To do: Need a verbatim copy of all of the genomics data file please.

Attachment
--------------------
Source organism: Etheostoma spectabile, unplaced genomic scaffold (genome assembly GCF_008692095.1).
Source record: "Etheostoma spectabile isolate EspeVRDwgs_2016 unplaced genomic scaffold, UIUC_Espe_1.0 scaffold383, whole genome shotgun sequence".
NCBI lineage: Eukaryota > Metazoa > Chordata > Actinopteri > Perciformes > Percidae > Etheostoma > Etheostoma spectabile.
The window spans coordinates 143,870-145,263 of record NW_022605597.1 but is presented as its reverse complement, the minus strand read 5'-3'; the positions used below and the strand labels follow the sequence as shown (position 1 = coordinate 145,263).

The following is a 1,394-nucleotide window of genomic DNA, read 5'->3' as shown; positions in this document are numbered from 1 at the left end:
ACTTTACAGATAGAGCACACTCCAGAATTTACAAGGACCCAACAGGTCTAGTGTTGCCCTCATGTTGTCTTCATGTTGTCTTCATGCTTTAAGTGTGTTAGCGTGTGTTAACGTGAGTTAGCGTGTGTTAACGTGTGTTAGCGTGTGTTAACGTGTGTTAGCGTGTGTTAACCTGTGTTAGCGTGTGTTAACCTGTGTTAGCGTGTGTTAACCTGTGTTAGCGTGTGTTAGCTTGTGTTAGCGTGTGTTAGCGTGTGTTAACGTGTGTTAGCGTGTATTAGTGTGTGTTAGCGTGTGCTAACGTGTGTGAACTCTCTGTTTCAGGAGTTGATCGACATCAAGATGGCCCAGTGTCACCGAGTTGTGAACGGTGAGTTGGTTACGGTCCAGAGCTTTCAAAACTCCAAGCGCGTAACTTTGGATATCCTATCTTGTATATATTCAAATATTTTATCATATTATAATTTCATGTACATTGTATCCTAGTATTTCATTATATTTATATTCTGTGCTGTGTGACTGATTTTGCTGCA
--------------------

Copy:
Source organism: Etheostoma spectabile, unplaced genomic scaffold (genome assembly GCF_008692095.1).
Source record: "Etheostoma spectabile isolate EspeVRDwgs_2016 unplaced genomic scaffold, UIUC_Espe_1.0 scaffold383, whole genome shotgun sequence".
NCBI lineage: Eukaryota > Metazoa > Chordata > Actinopteri > Perciformes > Percidae > Etheostoma > Etheostoma spectabile.
The window spans coordinates 143,870-145,263 of record NW_022605597.1 but is presented as its reverse complement, the minus strand read 5'-3'; the positions used below and the strand labels follow the sequence as shown (position 1 = coordinate 145,263).

The following is a 1,394-nucleotide window of genomic DNA, read 5'->3' as shown; positions in this document are numbered from 1 at the left end:
ACTTTACAGATAGAGCACACTCCAGAATTTACAAGGACCCAACAGGTCTAGTGTTGCCCTCATGTTGTCTTCATGTTGTCTTCATGCTTTAAGTGTGTTAGCGTGTGTTAACGTGAGTTAGCGTGTGTTAACGTGTGTTAGCGTGTGTTAACGTGTGTTAGCGTGTGTTAACCTGTGTTAGCGTGTGTTAACCTGTGTTAGCGTGTGTTAACCTGTGTTAGCGTGTGTTAGCTTGTGTTAGCGTGTGTTAGCGTGTGTTAACGTGTGTTAGCGTGTATTAGTGTGTGTTAGCGTGTGCTAACGTGTGTGAACTCTCTGTTTCAGGAGTTGATCGACATCAAGATGGCCCAGTGTCACCGAGTTGTGAACGGTGAGTTGGTTACGGTCCAGAGCTTTCAAAACTCCAAGCGCGTAACTTTGGATATCCTATCTTGTATATATTCAAATATTTTATCATATTATAATTTCATGTACATTGTATCCTAGTATTTCATTATATTTATATTCTGTGCTGTGTGACTGATTTTGCTGCA